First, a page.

Many washers will employ a similar release but it will be located directly at the bottom of the door lock itself. This can be accessed by removing the top panel of the washer and by reaching your arm down toward the lock. Typically it’s a circular piece of plastic, round, roughly 3/4″ wide. Pulling down gently on this tab will manually unlock the door. This is a great video showing its location – either above or below the door lock.

Andy Fulenchek – Professional Appliance Repairman & Owner Of Grace Appliance.

4. manually activate the door hook

If your washing machine door still won’t open, the door hook is probably pushed towards the door in a ‘locked’ position. So the next step I’ll walk you through is to manually unhook the door latch.

Note: this will ONLY work for models with specific lock mechanisms, as the locking mechanism can be internal and impossible to reach.

There are two effective ways to manually activate the door hook: using some nylon line or using a credit card. 

Using Nylon Line

For the first method, you’ll need to find something, a strong line. Nylon lines, trimmer lines, or strong fishing lines are good ideas. 

Feed the line around the top of the door frame by pulling the line to the other side, and feed it around the rest of the door, whilst keeping the line tight. The idea here is to catch the hook with the line to dislodge it. 

Once the line is in position, tie a knot so that you’re creating a loop. Then pull firmly on the line and theoretically, this should activate the door lock. 

Here’s a photo of myself using a nylon line to open my washing machine door latch: 

Using a nylon line to open washing machine door

The credit card system

Another technique I’ve used in the past is using an old plastic card to push the door hook in. Your credit card will probably get bent and ruined using this method, so I’d advise you to use an old store card! 

Slide the credit card between the door and the frame of the washing machine. Depending on your machine, there may be a ridge between the door lock and the door frame. So it’ll definitely take a bit of wiggling and a bit of work to actually reach the lock with your credit card.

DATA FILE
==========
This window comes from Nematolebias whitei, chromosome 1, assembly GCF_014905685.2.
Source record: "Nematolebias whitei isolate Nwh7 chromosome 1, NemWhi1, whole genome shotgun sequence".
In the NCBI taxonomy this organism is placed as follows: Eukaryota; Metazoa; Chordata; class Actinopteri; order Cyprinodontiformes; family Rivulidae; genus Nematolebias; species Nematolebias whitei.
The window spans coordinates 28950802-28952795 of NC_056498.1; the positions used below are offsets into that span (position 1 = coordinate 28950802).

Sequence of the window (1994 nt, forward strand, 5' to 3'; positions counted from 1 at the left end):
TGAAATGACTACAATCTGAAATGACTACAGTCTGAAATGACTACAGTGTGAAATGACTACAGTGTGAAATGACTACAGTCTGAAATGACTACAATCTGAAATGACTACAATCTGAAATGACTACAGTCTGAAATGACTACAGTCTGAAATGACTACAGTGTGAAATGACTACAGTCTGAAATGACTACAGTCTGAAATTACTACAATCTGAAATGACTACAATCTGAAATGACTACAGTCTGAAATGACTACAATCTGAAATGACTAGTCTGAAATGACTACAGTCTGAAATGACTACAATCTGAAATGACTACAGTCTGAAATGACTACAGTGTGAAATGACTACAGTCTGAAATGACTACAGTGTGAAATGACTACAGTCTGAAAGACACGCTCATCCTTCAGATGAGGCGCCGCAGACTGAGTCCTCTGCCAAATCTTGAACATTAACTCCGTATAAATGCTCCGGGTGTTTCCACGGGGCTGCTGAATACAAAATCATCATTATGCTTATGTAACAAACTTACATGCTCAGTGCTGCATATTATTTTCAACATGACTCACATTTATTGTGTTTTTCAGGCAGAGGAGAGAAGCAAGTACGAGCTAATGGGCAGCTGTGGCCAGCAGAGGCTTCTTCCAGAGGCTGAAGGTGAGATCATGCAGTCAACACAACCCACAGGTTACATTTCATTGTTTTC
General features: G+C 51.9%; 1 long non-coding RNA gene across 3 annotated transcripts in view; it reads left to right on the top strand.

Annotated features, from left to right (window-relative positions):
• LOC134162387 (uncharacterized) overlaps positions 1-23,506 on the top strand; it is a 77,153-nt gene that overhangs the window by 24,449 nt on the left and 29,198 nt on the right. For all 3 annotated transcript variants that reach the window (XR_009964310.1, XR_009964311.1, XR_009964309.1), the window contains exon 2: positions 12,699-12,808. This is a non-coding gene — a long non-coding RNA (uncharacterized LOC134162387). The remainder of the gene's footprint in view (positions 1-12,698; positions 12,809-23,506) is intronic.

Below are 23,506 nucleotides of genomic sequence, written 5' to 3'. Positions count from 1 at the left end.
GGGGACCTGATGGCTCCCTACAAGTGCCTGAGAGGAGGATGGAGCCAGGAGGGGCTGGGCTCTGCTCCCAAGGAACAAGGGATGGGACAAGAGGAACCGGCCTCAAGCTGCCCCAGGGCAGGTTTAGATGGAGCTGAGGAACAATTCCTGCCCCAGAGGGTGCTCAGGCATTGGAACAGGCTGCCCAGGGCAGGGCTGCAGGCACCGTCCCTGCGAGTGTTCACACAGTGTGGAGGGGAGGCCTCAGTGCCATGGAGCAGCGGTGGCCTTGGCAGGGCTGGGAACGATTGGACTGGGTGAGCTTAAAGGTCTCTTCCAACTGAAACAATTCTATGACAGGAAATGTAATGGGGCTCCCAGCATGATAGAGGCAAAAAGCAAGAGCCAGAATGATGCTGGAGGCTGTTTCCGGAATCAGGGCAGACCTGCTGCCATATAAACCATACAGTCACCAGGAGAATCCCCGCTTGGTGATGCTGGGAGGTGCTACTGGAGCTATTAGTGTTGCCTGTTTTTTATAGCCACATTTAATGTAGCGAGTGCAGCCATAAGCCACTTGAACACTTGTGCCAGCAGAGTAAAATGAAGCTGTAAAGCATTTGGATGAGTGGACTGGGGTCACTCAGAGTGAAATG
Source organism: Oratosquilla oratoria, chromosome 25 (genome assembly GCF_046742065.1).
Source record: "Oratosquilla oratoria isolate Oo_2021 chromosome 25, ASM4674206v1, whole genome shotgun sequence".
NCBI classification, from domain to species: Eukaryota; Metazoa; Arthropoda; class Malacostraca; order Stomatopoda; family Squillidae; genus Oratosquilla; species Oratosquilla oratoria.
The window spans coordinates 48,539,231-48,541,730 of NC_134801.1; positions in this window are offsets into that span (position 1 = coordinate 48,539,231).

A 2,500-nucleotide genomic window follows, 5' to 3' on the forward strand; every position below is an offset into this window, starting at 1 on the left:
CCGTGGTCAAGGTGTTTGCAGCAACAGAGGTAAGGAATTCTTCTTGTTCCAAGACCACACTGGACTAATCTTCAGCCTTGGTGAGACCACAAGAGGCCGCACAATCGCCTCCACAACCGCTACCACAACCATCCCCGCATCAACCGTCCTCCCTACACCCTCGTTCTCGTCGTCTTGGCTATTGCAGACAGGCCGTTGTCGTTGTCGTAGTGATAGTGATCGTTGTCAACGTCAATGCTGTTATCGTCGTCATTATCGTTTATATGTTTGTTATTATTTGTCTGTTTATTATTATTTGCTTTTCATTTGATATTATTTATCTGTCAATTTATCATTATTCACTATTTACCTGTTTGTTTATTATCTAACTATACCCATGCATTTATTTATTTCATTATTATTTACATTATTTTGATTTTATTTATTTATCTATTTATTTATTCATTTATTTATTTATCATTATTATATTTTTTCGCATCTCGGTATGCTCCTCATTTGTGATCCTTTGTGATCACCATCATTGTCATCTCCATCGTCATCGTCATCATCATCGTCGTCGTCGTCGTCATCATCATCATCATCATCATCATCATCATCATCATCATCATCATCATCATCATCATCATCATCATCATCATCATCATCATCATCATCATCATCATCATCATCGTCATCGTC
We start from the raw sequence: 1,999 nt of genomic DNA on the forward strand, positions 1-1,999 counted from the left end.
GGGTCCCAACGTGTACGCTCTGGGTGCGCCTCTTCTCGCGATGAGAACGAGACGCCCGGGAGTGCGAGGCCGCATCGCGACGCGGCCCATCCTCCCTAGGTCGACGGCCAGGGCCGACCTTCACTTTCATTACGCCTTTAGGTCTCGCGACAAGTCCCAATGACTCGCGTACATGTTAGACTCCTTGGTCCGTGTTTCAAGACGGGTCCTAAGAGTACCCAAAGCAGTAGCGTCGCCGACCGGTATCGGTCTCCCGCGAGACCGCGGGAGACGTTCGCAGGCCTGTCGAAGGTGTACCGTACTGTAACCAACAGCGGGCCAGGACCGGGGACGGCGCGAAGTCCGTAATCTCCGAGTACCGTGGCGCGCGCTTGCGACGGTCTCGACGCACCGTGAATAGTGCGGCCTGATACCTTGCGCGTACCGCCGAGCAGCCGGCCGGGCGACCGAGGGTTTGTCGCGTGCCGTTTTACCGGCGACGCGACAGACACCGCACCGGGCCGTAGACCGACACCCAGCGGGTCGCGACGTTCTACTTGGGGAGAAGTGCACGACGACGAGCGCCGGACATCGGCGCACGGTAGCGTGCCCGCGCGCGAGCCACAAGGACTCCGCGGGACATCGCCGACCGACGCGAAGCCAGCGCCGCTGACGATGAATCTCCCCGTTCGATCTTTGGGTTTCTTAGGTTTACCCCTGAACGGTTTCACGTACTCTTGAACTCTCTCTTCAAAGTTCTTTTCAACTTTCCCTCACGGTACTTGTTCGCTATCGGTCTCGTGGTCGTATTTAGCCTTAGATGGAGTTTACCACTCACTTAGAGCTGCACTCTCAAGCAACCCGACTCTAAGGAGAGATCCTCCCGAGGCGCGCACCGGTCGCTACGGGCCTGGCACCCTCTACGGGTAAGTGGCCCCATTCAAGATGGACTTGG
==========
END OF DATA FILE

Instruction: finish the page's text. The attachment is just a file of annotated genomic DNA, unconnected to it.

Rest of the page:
To determine which method might work best, one can look up a picture of the door lock for their machine. This gives an idea of how the lock mechanism actuates and could be released.

Andy Fulenchek – Professional Appliance Repairman & Owner Of Grace Appliance.

But if you can work your way beyond the ridge and to the door lock, hopefully, the credit card system works. 

Using a credit card to open washing machine door

5. access the door lock from inside the washing machine

If you’re still unable to open your locked washing machine door, the final step I recommend (before breaking the door lock) is to access the lock from inside the washing machine. 

Note: this method is only effective if your washing machine handle is on the outside of your machine (most are). 

You’ll need to remove the top panel from the machine. From here, you should be able to see the washing machine door lock mechanism. It looks like a little metal hook. If your door handle was working, that metal part would move in and out. But what you’ll need to do here is use a screwdriver to manually open the door latch. 

You might find it easier to push the drum aside before doing so. 

Why Your Washing Machine Is Stuck: The Most Common Causes

Washing machine doors can become stuck due to mechanical faults or a power cut. My A/C unit often causes power cuts in my apartment and when my washing machine is in use, the door locks mid-cycle. I, therefore, know firsthand how annoying this problem is, but also how easy it is to fix! 

A broken handle or a jammed lock are the most common mechanical faults and a telltale sign is where the latch is loose. 

An outage will also cause a washing machine door to jam shut. Sometimes washing machines can cause power cuts due to an electrical overload or faulty wires/components. 

The electrical lock on your washing machine (the interlock mechanism) keeps the door locked during operation for safety reasons. When a power cut occurs mid-cycle, the lock may remain engaged and you’ll therefore need to manually disengage the lock. 

what causes a washing machine to lose power?

Here are the common causes behind a sudden loss of power in your washing machine.

  • Power outage: If your washing machine isn’t receiving electricity, it won’t work properly. Inspect the power outlet and circuit breaker to ensure they’re working correctly.
  • Faulty power cord: A faulty power cord can also cause your machine to suddenly lose power. The cord may be damaged, frayed, or loose, causing your unit to lose power. Inspect the cable for any visible damage or wear and tear. It should be replaced if it’s damaged.  
  • Problems with the door switch: If the power shorts out, it can cause issues where the control board will not power on.
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Hi, I'm Ed, and I run BuildFanatic! I enjoy providing the best possible information on a range of home improvement topics.

Andy Fulenchek
Owner at Grace Appliance | Website | + posts

Andy is a professional appliance repairman and business owner with years of hands-on experience. He co-authors and reviews appliance articles, ensuring accuracy and top-notch information for readers.